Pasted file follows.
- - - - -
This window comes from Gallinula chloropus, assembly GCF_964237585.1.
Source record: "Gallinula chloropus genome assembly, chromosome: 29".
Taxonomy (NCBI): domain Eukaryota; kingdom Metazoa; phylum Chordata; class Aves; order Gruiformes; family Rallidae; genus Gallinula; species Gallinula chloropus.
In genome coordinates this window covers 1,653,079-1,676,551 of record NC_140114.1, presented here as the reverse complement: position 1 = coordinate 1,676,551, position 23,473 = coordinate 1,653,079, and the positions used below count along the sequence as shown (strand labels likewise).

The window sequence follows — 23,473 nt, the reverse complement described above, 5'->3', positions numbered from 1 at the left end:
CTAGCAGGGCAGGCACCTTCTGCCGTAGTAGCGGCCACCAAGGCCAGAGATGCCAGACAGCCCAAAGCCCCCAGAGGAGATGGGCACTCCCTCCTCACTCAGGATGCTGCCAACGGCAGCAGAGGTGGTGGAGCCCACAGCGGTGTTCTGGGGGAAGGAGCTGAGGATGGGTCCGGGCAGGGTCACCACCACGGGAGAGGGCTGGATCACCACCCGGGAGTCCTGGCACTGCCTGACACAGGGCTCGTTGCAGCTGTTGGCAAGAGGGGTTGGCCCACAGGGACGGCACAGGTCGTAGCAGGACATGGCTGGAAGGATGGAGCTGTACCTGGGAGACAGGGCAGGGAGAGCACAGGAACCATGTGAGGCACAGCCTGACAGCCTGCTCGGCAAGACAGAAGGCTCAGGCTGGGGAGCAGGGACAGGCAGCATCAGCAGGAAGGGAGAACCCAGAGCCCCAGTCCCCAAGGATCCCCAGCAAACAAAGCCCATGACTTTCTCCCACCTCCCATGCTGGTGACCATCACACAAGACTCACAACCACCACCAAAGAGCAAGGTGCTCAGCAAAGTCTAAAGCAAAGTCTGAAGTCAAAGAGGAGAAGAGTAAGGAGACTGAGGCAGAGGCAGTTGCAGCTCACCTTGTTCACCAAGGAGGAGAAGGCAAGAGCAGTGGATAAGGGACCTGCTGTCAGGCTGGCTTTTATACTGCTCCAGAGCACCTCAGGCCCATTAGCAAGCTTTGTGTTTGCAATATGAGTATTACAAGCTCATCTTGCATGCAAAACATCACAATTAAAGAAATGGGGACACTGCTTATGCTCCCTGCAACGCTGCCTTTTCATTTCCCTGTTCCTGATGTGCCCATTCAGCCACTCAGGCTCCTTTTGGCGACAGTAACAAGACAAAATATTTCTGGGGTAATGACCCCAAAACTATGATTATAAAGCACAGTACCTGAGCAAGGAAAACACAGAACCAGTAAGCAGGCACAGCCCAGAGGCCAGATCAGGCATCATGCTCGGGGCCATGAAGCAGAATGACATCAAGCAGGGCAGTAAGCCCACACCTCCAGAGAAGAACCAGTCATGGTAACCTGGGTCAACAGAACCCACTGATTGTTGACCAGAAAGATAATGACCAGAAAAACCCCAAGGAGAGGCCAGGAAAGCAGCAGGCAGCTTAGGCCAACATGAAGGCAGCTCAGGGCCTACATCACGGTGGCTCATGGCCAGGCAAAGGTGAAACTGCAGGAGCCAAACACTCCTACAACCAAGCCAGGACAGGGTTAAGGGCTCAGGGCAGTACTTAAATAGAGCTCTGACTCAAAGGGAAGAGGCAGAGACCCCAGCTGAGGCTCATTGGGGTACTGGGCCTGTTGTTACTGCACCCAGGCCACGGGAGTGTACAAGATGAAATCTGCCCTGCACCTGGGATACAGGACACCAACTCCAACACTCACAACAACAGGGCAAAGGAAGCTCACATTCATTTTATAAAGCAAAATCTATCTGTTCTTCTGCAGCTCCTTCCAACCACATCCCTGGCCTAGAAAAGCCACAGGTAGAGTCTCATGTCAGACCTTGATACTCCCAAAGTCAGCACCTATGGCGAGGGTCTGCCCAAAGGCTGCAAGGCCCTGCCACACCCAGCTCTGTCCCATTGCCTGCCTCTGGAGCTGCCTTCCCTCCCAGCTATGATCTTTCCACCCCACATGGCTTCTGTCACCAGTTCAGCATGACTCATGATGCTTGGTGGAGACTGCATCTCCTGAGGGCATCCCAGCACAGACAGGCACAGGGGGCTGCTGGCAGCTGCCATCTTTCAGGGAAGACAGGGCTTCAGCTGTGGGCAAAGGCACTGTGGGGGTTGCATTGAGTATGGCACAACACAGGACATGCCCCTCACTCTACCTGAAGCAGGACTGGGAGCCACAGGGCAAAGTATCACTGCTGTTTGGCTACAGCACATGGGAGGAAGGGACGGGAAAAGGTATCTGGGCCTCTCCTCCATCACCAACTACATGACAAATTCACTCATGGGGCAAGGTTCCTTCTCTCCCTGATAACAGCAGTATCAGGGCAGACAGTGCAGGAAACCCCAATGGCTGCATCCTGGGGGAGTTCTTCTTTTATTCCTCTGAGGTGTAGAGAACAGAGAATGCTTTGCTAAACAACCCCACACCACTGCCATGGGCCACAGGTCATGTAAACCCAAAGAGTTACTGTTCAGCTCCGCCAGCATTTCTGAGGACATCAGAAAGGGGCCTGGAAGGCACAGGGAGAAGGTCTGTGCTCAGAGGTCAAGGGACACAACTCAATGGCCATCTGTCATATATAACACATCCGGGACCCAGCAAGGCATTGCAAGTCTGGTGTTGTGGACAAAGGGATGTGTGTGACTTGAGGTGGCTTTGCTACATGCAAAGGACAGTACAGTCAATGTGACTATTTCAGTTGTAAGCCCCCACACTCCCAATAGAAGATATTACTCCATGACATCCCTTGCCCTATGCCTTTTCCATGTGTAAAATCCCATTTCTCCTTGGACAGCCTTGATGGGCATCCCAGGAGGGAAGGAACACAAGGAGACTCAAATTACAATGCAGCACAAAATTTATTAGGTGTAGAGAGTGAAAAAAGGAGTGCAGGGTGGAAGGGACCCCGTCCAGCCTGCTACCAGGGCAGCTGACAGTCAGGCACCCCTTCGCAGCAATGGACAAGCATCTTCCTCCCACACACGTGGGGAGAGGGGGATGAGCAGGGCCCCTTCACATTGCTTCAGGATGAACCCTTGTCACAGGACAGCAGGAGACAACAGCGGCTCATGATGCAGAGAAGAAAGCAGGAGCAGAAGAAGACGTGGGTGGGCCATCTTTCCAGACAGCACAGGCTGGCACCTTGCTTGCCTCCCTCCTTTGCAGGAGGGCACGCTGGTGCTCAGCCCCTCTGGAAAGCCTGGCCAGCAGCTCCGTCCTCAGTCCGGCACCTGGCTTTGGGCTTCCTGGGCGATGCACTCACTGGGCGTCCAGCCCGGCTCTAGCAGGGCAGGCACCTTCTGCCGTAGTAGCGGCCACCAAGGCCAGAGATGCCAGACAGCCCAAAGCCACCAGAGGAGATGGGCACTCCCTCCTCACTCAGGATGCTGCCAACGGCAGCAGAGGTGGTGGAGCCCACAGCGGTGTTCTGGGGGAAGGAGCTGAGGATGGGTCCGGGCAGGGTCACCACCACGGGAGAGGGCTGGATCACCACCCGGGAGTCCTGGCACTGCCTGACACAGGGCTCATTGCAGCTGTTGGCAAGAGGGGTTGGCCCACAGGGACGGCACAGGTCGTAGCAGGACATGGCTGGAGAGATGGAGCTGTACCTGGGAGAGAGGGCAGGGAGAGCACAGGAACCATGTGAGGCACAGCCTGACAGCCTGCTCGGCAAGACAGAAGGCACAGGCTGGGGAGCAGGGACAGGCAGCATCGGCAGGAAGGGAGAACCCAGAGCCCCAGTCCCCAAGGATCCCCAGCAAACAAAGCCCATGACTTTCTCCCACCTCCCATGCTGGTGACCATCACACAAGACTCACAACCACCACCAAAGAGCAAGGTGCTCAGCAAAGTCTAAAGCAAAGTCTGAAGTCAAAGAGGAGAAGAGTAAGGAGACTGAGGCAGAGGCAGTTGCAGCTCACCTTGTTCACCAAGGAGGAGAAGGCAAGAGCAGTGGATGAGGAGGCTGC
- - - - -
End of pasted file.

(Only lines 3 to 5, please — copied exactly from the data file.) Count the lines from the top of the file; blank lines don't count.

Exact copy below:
Taxonomy (NCBI): domain Eukaryota; kingdom Metazoa; phylum Chordata; class Aves; order Gruiformes; family Rallidae; genus Gallinula; species Gallinula chloropus.
In genome coordinates this window covers 1,653,079-1,676,551 of record NC_140114.1, presented here as the reverse complement: position 1 = coordinate 1,676,551, position 23,473 = coordinate 1,653,079, and the positions used below count along the sequence as shown (strand labels likewise).

The window sequence follows — 23,473 nt, the reverse complement described above, 5'->3', positions numbered from 1 at the left end: